By David Sharp, AFP journalist, trade unionist & elected works committee member
At the time of writing, AFP staff serving the agency’s French clients are on strike to demand that our CEO, Emmanuel Hoog, dissociate himself from an attempt by the UMP party of President Nicolas Sarkozy to change the company’s founding statutes.
M. Hoog has on several occasions expressed support for the draft law currently before parliament, which would change the composition of AFP’s board, enshrine a far-reaching contract with the state in AFP’s statutes and give the government of the day the right to dictate both the agency’s development strategy and the content of its key news services.
The CEO has stated that he has no right to tell the French parliament what it should do, but staff anger is amplified by the fact that the draft law is widely believed to have been written not by the politicians, but by one of M. Hoog’s close aides at AFP.
Herewith a summary of the changes proposed, with the key arguments being made for and against them:
The structure of AFP’s board of governors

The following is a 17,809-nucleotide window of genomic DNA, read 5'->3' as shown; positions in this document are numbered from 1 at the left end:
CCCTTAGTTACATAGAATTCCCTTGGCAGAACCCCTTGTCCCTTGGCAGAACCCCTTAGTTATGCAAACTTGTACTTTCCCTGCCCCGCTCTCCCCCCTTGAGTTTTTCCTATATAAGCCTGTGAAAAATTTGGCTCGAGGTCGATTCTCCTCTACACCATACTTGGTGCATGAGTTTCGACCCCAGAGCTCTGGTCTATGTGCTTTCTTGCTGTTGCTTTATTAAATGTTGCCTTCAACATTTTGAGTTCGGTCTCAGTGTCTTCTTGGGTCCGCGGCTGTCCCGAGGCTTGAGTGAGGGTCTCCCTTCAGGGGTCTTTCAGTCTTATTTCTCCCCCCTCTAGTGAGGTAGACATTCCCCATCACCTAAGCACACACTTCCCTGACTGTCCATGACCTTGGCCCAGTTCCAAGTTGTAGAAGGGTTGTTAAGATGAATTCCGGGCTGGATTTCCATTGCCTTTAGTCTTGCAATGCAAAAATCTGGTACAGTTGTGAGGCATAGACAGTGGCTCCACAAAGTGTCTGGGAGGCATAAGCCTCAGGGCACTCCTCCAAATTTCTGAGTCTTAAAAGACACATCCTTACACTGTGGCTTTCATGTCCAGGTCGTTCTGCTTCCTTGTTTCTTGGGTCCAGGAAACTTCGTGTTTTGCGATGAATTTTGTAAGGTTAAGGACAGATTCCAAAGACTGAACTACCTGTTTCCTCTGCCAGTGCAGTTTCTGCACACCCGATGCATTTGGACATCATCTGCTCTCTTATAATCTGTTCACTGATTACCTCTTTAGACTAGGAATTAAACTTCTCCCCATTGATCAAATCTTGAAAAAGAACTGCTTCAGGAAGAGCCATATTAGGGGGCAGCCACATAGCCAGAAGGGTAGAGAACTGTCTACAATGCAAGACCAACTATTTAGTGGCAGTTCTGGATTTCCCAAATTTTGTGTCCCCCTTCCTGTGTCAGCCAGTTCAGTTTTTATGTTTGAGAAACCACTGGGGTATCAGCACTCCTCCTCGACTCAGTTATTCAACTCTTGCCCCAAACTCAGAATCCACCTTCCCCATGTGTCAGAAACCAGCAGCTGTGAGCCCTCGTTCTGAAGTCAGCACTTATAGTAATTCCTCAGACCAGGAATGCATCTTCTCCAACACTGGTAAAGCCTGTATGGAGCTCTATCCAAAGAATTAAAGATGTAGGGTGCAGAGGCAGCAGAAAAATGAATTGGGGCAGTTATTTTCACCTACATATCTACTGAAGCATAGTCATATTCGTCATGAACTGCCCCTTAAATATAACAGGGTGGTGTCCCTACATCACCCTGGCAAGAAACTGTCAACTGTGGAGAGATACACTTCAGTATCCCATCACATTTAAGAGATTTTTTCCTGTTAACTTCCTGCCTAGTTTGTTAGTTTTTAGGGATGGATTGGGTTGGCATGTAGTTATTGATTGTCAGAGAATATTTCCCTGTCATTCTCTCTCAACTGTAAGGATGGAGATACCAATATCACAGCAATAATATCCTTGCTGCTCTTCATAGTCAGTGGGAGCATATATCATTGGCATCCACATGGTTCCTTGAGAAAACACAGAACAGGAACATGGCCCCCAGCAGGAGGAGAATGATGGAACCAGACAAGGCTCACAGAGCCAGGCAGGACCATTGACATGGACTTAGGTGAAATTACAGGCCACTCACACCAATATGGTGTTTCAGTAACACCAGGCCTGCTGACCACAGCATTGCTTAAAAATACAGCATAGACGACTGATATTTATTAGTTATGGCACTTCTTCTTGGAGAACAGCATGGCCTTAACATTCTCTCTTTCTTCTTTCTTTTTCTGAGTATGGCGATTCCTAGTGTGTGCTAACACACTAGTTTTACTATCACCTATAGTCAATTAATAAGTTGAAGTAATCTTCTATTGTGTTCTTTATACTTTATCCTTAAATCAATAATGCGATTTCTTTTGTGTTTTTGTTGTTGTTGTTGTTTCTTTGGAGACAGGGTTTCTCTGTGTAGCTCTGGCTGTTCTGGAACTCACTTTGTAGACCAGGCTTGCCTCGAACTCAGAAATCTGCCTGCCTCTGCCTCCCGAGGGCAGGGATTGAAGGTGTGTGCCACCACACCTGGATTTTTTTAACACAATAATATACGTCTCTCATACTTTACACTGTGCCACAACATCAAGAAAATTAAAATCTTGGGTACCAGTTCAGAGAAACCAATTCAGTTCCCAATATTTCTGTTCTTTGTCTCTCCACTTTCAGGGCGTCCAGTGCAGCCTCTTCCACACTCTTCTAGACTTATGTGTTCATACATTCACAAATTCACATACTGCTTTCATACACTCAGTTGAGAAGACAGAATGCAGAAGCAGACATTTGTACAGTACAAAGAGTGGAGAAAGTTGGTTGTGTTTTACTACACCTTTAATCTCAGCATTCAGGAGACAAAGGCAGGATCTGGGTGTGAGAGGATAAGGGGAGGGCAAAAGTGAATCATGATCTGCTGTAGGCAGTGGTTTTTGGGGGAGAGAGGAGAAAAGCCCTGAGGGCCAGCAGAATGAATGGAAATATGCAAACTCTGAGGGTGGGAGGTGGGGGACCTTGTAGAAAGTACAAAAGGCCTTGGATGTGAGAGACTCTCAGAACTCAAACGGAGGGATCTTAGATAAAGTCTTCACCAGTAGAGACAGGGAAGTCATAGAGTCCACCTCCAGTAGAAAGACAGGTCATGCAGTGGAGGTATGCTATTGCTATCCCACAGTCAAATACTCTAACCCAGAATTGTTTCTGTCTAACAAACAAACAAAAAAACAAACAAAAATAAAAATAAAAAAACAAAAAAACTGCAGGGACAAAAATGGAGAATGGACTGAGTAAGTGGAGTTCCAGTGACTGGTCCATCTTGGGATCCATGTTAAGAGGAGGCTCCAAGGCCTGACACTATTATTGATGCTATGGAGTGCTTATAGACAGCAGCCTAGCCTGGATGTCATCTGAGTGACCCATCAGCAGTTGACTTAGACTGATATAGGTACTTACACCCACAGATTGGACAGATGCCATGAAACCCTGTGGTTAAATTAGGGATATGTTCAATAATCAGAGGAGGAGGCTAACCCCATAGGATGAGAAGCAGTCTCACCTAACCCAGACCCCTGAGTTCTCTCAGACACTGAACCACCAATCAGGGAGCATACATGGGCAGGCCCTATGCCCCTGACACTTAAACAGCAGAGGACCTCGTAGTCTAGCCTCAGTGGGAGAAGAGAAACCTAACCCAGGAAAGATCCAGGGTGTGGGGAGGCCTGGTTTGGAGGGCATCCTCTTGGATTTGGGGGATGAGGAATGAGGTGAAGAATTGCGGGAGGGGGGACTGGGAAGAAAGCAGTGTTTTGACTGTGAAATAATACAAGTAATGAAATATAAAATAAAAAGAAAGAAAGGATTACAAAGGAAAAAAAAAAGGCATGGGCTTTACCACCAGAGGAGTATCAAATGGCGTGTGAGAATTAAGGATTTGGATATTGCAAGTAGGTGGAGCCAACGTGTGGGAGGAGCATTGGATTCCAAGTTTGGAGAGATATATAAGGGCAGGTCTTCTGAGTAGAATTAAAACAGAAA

Under the 1957 law, AFP’s board comprises 16 members, including the CEO and two representatives elected by staff.
The 13 other members represent “users” of the agency’s services, which is why defenders of the existing statutes (including the present writer) often compare AFP’s structure to that of a cooperative, somewhat similar to Associated Press in the United States.
Eight of the 13 directors are appointed by the employers’ associations of the French press. Critics claim that this figure is far too high, given AFP’s international reach.
On the other hand, it is often overlooked that in addition to being a worldwide news agency, AFP is also France’s only domestic one; it is therefore clear that it is of particular importance to the nation and that no other country has a similar interest in its wellbeing and survival.
Two other board representatives are appointed by the state broadcasting authority and the remaining three by government services which are the main users of AFP’s services: the prime minister’s office and the foreign and finance ministries.
The mandates of the board members, like that of the CEO, run for three years (Senator Legendre would increase this to five).
The CEO is elected by the 13 appointed members of the board, plus the two staff reps, from outside their number. This process generally gives rise to a period of intense haggling, with accusations that particular interests, and notably the state, are dictating events.
The draft law proposed by Senator Jacques Legendre would radically change both the structure of the board and the basis on which its members are appointed.